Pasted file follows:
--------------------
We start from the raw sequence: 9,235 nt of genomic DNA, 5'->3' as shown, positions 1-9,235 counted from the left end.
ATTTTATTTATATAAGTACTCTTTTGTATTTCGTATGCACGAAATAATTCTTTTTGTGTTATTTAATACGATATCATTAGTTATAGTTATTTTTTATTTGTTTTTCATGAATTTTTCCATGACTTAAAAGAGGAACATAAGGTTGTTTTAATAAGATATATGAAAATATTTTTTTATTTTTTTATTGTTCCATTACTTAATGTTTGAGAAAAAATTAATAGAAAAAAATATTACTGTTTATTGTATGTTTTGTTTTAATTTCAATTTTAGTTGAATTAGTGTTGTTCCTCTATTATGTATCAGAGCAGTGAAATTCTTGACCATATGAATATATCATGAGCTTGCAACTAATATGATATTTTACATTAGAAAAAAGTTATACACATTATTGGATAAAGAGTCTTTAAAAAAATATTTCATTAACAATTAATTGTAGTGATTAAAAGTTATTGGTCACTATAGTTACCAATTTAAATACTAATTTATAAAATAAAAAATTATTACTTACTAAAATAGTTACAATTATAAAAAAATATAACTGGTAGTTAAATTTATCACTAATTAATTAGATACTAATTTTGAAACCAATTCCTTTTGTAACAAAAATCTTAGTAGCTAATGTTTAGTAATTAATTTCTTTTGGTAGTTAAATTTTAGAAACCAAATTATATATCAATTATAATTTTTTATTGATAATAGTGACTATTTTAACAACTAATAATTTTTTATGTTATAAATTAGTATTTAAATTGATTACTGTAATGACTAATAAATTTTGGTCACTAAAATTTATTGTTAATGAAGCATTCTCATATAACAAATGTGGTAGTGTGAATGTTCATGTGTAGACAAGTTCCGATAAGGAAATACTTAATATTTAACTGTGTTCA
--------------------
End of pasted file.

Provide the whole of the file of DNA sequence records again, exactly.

We start from the raw sequence: 9,235 nt of genomic DNA, 5'->3' as shown, positions 1-9,235 counted from the left end.
ATTTTATTTATATAAGTACTCTTTTGTATTTCGTATGCACGAAATAATTCTTTTTGTGTTATTTAATACGATATCATTAGTTATAGTTATTTTTTATTTGTTTTTCATGAATTTTTCCATGACTTAAAAGAGGAACATAAGGTTGTTTTAATAAGATATATGAAAATATTTTTTTATTTTTTTATTGTTCCATTACTTAATGTTTGAGAAAAAATTAATAGAAAAAAATATTACTGTTTATTGTATGTTTTGTTTTAATTTCAATTTTAGTTGAATTAGTGTTGTTCCTCTATTATGTATCAGAGCAGTGAAATTCTTGACCATATGAATATATCATGAGCTTGCAACTAATATGATATTTTACATTAGAAAAAAGTTATACACATTATTGGATAAAGAGTCTTTAAAAAAATATTTCATTAACAATTAATTGTAGTGATTAAAAGTTATTGGTCACTATAGTTACCAATTTAAATACTAATTTATAAAATAAAAAATTATTACTTACTAAAATAGTTACAATTATAAAAAAATATAACTGGTAGTTAAATTTATCACTAATTAATTAGATACTAATTTTGAAACCAATTCCTTTTGTAACAAAAATCTTAGTAGCTAATGTTTAGTAATTAATTTCTTTTGGTAGTTAAATTTTAGAAACCAAATTATATATCAATTATAATTTTTTATTGATAATAGTGACTATTTTAACAACTAATAATTTTTTATGTTATAAATTAGTATTTAAATTGATTACTGTAATGACTAATAAATTTTGGTCACTAAAATTTATTGTTAATGAAGCATTCTCATATAACAAATGTGGTAGTGTGAATGTTCATGTGTAGACAAGTTCCGATAAGGAAATACTTAATATTTAACTGTGTTCA